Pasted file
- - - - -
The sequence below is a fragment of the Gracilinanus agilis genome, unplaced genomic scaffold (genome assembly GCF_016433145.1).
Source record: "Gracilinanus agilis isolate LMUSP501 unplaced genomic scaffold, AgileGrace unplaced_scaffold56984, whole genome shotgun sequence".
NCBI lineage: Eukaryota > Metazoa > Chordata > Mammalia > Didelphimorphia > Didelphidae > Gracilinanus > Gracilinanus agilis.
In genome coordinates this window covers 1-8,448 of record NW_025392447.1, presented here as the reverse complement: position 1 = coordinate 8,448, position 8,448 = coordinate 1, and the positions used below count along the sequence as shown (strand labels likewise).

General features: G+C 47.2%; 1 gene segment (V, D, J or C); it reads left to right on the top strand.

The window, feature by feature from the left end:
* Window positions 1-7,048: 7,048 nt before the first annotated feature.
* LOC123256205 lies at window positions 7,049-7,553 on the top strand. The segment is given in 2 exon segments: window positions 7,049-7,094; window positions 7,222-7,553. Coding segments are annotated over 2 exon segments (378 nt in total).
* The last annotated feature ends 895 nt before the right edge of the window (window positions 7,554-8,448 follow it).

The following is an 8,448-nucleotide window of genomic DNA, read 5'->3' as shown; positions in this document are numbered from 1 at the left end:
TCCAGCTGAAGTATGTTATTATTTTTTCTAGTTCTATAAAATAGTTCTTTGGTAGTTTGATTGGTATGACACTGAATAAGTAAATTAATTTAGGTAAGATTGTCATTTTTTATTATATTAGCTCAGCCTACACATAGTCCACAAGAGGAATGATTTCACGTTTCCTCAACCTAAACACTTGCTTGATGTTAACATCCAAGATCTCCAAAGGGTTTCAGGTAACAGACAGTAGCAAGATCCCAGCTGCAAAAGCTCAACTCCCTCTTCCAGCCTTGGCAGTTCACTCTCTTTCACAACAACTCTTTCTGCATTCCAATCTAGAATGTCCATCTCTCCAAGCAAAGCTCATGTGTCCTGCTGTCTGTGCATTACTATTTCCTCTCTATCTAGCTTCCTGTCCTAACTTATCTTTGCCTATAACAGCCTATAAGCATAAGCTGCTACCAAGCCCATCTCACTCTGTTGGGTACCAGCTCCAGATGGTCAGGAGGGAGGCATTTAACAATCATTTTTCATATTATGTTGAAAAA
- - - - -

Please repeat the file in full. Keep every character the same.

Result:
The sequence below is a fragment of the Gracilinanus agilis genome, unplaced genomic scaffold (genome assembly GCF_016433145.1).
Source record: "Gracilinanus agilis isolate LMUSP501 unplaced genomic scaffold, AgileGrace unplaced_scaffold56984, whole genome shotgun sequence".
NCBI lineage: Eukaryota > Metazoa > Chordata > Mammalia > Didelphimorphia > Didelphidae > Gracilinanus > Gracilinanus agilis.
In genome coordinates this window covers 1-8,448 of record NW_025392447.1, presented here as the reverse complement: position 1 = coordinate 8,448, position 8,448 = coordinate 1, and the positions used below count along the sequence as shown (strand labels likewise).

General features: G+C 47.2%; 1 gene segment (V, D, J or C); it reads left to right on the top strand.

The window, feature by feature from the left end:
* Window positions 1-7,048: 7,048 nt before the first annotated feature.
* LOC123256205 lies at window positions 7,049-7,553 on the top strand. The segment is given in 2 exon segments: window positions 7,049-7,094; window positions 7,222-7,553. Coding segments are annotated over 2 exon segments (378 nt in total).
* The last annotated feature ends 895 nt before the right edge of the window (window positions 7,554-8,448 follow it).

The following is an 8,448-nucleotide window of genomic DNA, read 5'->3' as shown; positions in this document are numbered from 1 at the left end:
TCCAGCTGAAGTATGTTATTATTTTTTCTAGTTCTATAAAATAGTTCTTTGGTAGTTTGATTGGTATGACACTGAATAAGTAAATTAATTTAGGTAAGATTGTCATTTTTTATTATATTAGCTCAGCCTACACATAGTCCACAAGAGGAATGATTTCACGTTTCCTCAACCTAAACACTTGCTTGATGTTAACATCCAAGATCTCCAAAGGGTTTCAGGTAACAGACAGTAGCAAGATCCCAGCTGCAAAAGCTCAACTCCCTCTTCCAGCCTTGGCAGTTCACTCTCTTTCACAACAACTCTTTCTGCATTCCAATCTAGAATGTCCATCTCTCCAAGCAAAGCTCATGTGTCCTGCTGTCTGTGCATTACTATTTCCTCTCTATCTAGCTTCCTGTCCTAACTTATCTTTGCCTATAACAGCCTATAAGCATAAGCTGCTACCAAGCCCATCTCACTCTGTTGGGTACCAGCTCCAGATGGTCAGGAGGGAGGCATTTAACAATCATTTTTCATATTATGTTGAAAAA